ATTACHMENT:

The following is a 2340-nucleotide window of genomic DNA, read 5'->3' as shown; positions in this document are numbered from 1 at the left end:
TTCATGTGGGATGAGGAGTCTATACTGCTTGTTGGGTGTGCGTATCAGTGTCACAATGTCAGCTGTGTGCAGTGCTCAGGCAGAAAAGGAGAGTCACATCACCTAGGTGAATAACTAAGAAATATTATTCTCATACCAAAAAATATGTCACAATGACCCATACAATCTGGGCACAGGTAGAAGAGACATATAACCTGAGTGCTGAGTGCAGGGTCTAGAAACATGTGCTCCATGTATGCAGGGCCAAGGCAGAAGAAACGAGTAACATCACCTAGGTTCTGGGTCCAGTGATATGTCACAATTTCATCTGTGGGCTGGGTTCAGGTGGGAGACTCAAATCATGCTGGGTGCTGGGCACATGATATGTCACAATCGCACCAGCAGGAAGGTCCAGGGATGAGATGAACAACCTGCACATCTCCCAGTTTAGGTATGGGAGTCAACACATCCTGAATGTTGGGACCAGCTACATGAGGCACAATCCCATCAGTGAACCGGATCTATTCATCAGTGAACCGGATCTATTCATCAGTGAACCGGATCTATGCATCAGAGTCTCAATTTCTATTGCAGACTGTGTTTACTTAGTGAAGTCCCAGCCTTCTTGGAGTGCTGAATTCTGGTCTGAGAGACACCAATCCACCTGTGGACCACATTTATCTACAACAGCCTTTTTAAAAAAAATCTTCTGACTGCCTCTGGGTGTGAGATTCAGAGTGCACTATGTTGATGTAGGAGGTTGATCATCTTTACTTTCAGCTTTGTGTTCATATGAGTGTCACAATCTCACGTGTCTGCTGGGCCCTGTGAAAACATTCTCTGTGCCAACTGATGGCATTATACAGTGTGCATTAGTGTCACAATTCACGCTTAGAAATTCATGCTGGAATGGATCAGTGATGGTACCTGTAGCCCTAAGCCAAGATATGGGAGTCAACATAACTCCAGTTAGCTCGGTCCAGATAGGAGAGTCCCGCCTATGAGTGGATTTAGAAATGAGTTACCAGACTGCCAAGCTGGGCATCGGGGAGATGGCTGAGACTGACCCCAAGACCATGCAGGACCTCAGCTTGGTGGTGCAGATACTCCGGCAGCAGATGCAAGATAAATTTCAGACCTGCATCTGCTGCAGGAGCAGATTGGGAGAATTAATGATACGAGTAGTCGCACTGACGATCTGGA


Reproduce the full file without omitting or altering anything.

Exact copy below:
The following is a 2340-nucleotide window of genomic DNA, read 5'->3' as shown; positions in this document are numbered from 1 at the left end:
TTCATGTGGGATGAGGAGTCTATACTGCTTGTTGGGTGTGCGTATCAGTGTCACAATGTCAGCTGTGTGCAGTGCTCAGGCAGAAAAGGAGAGTCACATCACCTAGGTGAATAACTAAGAAATATTATTCTCATACCAAAAAATATGTCACAATGACCCATACAATCTGGGCACAGGTAGAAGAGACATATAACCTGAGTGCTGAGTGCAGGGTCTAGAAACATGTGCTCCATGTATGCAGGGCCAAGGCAGAAGAAACGAGTAACATCACCTAGGTTCTGGGTCCAGTGATATGTCACAATTTCATCTGTGGGCTGGGTTCAGGTGGGAGACTCAAATCATGCTGGGTGCTGGGCACATGATATGTCACAATCGCACCAGCAGGAAGGTCCAGGGATGAGATGAACAACCTGCACATCTCCCAGTTTAGGTATGGGAGTCAACACATCCTGAATGTTGGGACCAGCTACATGAGGCACAATCCCATCAGTGAACCGGATCTATTCATCAGTGAACCGGATCTATTCATCAGTGAACCGGATCTATGCATCAGAGTCTCAATTTCTATTGCAGACTGTGTTTACTTAGTGAAGTCCCAGCCTTCTTGGAGTGCTGAATTCTGGTCTGAGAGACACCAATCCACCTGTGGACCACATTTATCTACAACAGCCTTTTTAAAAAAAATCTTCTGACTGCCTCTGGGTGTGAGATTCAGAGTGCACTATGTTGATGTAGGAGGTTGATCATCTTTACTTTCAGCTTTGTGTTCATATGAGTGTCACAATCTCACGTGTCTGCTGGGCCCTGTGAAAACATTCTCTGTGCCAACTGATGGCATTATACAGTGTGCATTAGTGTCACAATTCACGCTTAGAAATTCATGCTGGAATGGATCAGTGATGGTACCTGTAGCCCTAAGCCAAGATATGGGAGTCAACATAACTCCAGTTAGCTCGGTCCAGATAGGAGAGTCCCGCCTATGAGTGGATTTAGAAATGAGTTACCAGACTGCCAAGCTGGGCATCGGGGAGATGGCTGAGACTGACCCCAAGACCATGCAGGACCTCAGCTTGGTGGTGCAGATACTCCGGCAGCAGATGCAAGATAAATTTCAGACCTGCATCTGCTGCAGGAGCAGATTGGGAGAATTAATGATACGAGTAGTCGCACTGACGATCTGGA